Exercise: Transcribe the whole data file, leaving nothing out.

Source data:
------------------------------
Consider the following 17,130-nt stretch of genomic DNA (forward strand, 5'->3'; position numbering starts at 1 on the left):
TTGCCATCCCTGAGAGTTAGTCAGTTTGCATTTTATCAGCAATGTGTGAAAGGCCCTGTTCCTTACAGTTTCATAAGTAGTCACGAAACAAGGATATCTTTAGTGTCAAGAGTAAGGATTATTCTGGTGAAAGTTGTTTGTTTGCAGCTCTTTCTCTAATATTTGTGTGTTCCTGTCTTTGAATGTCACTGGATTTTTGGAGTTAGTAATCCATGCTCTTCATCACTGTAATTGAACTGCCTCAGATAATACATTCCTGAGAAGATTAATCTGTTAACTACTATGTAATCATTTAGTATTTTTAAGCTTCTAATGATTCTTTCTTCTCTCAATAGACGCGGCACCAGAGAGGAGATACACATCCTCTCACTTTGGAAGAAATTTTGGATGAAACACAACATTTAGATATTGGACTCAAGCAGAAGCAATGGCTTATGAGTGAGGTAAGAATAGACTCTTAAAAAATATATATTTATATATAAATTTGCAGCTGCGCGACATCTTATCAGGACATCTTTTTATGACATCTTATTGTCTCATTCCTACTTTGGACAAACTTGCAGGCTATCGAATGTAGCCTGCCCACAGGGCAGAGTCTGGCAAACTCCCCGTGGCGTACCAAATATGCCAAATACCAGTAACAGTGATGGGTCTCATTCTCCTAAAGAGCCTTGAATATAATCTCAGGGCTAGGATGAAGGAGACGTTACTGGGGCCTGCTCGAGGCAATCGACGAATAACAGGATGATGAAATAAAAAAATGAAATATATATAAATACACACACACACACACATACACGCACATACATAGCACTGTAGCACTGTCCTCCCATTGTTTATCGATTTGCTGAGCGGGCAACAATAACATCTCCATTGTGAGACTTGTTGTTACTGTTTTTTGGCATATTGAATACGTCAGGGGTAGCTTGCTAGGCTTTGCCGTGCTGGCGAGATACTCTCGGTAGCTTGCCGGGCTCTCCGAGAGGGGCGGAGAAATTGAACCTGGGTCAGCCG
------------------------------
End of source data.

Consider the following 17,130-nt stretch of genomic DNA (forward strand, 5'->3'; position numbering starts at 1 on the left):
TTGCCATCCCTGAGAGTTAGTCAGTTTGCATTTTATCAGCAATGTGTGAAAGGCCCTGTTCCTTACAGTTTCATAAGTAGTCACGAAACAAGGATATCTTTAGTGTCAAGAGTAAGGATTATTCTGGTGAAAGTTGTTTGTTTGCAGCTCTTTCTCTAATATTTGTGTGTTCCTGTCTTTGAATGTCACTGGATTTTTGGAGTTAGTAATCCATGCTCTTCATCACTGTAATTGAACTGCCTCAGATAATACATTCCTGAGAAGATTAATCTGTTAACTACTATGTAATCATTTAGTATTTTTAAGCTTCTAATGATTCTTTCTTCTCTCAATAGACGCGGCACCAGAGAGGAGATACACATCCTCTCACTTTGGAAGAAATTTTGGATGAAACACAACATTTAGATATTGGACTCAAGCAGAAGCAATGGCTTATGAGTGAGGTAAGAATAGACTCTTAAAAAATATATATTTATATATAAATTTGCAGCTGCGCGACATCTTATCAGGACATCTTTTTATGACATCTTATTGTCTCATTCCTACTTTGGACAAACTTGCAGGCTATCGAATGTAGCCTGCCCACAGGGCAGAGTCTGGCAAACTCCCCGTGGCGTACCAAATATGCCAAATACCAGTAACAGTGATGGGTCTCATTCTCCTAAAGAGCCTTGAATATAATCTCAGGGCTAGGATGAAGGAGACGTTACTGGGGCCTGCTCGAGGCAATCGACGAATAACAGGATGATGAAATAAAAAAATGAAATATATATAAATACACACACACACACACATACACGCACATACATAGCACTGTAGCACTGTCCTCCCATTGTTTATCGATTTGCTGAGCGGGCAACAATAACATCTCCATTGTGAGACTTGTTGTTACTGTTTTTTGGCATATTGAATACGTCAGGGGTAGCTTGCTAGGCTTTGCCGTGCTGGCGAGATACTCTCGGTAGCTTGCCGGGCTCTCCGAGAGGGGCGGAGAAATTGAACCTGGGTCAGCCG